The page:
Philadelphia University + Thomas Jefferson University

Research Projects

Research Projects

Pancreatic cancer metabolism

Pancreatic cancer cells are poorly perfused, and live in a particularly harsh microenvironment characterized by low nutrient and oxygen levels. Normal cells however are well perfused and therefore have abundant nutrient availability. We are studying the molecular mechanisms that allow pancreatic cancer cells to adapt low nutrient conditions. Through investigations in tissue culture and mouse models of pancreatic cancer, we have shown that a regulatory molecule, HuR, supports pancreatic cancer survival under harsh conditions, and this is largely due to its regulation of the metabolic enzyme, isocitrate dehyrdrogenase (IDH1). We are interested in developing novel therapies that target this molecular interaction in order to render pancreatic cancer cells susceptible to stressful metabolic conditions. This research is funded by the American Cancer Society and the Coleman-Bruntel Pancreatic Research Fund.

Live organoid biobank of pancreatic cancer specimens

We have acquired expertise in generating patient-derived cultures from patient biopsies with more than a 90% success rate, including samples from resected specimens, endoscopic biopsies, and percutaneous biopsies. As a result, we are generating a vast biobank that will facilitate biologic investigations and experimental therapeutic research. We aim to translate this research into novel personalized approaches to pancreatic cancer care, where therapies can be tested on patient derived tumors, with implications for therapeutic decisions in the clinic.

Clinical trial investigating the risk of intraoperative tumor shedding with pancreatic surgery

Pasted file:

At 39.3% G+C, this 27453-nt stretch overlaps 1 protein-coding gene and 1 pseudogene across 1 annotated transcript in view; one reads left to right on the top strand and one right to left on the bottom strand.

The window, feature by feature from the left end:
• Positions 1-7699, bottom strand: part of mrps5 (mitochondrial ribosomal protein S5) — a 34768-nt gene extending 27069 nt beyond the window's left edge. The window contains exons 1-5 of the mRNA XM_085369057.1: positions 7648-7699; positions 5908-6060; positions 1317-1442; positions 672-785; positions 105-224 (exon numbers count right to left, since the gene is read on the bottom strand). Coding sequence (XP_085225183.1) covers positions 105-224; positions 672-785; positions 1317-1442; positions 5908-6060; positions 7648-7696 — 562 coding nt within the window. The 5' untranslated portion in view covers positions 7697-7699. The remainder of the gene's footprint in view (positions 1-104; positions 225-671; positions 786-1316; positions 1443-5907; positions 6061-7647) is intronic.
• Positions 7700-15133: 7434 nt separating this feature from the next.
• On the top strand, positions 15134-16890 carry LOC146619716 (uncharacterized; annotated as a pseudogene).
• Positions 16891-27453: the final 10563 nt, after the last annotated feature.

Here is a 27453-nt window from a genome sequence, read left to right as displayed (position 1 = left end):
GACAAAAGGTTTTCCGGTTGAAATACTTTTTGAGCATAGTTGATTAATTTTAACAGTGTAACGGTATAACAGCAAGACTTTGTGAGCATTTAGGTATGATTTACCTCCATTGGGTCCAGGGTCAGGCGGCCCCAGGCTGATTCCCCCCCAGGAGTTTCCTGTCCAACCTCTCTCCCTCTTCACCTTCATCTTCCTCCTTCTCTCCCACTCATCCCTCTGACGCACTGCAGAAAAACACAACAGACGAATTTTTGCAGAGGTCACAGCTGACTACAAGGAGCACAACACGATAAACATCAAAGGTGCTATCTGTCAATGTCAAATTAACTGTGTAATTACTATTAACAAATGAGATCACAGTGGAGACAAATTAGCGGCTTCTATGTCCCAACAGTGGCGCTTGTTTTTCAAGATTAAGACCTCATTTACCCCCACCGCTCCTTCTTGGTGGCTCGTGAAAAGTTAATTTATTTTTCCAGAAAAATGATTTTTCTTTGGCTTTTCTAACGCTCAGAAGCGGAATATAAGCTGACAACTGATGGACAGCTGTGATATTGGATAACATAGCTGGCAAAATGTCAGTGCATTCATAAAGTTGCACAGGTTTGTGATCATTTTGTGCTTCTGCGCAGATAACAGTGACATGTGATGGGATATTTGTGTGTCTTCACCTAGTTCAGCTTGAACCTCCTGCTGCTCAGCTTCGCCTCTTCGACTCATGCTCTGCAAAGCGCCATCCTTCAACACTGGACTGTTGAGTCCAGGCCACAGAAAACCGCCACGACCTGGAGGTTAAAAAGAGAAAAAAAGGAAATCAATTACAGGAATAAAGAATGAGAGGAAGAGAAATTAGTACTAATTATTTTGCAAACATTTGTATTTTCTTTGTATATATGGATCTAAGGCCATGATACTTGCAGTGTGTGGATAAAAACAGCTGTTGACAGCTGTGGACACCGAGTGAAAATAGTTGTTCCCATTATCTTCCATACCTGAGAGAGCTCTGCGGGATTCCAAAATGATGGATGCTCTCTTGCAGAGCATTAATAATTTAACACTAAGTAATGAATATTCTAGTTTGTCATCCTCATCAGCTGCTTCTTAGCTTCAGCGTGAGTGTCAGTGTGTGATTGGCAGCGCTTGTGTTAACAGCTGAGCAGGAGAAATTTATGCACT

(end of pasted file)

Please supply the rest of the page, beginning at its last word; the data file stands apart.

There has been little attention directed towards the possibility that cancer cells are spread at the time of surgery. However, there are compelling data from the East Asian literature that support this possibility. These studies have demonstrated that lavage with saline or distilled water reduces recurrence risk from cancer cell shedding in other gastrointestinal cancers, and can improve cancer-specific survival. In order to directly address this question for patients with pancreatic cancer, we have initiated a randomized multi-institution clinical trial in which patients are treated either without lavage at the time of resection, or with high volume lavage to the surgical bed with either saline or water. Patients will have peritoneal washings at the start of the operation, after resection, and after lavage, in order to assess for cytologic evidence of cancer cell dissemination.

Gene therapy to treat pancreatic cancer

We have had NIH to study promoter-driven diphtheria toxin therapy that directly targets pancreatic cancer cells. We are testing a novel biodegradable nanoparticle to deliver genetic payloads specifically to pancreatic cancer in animal models.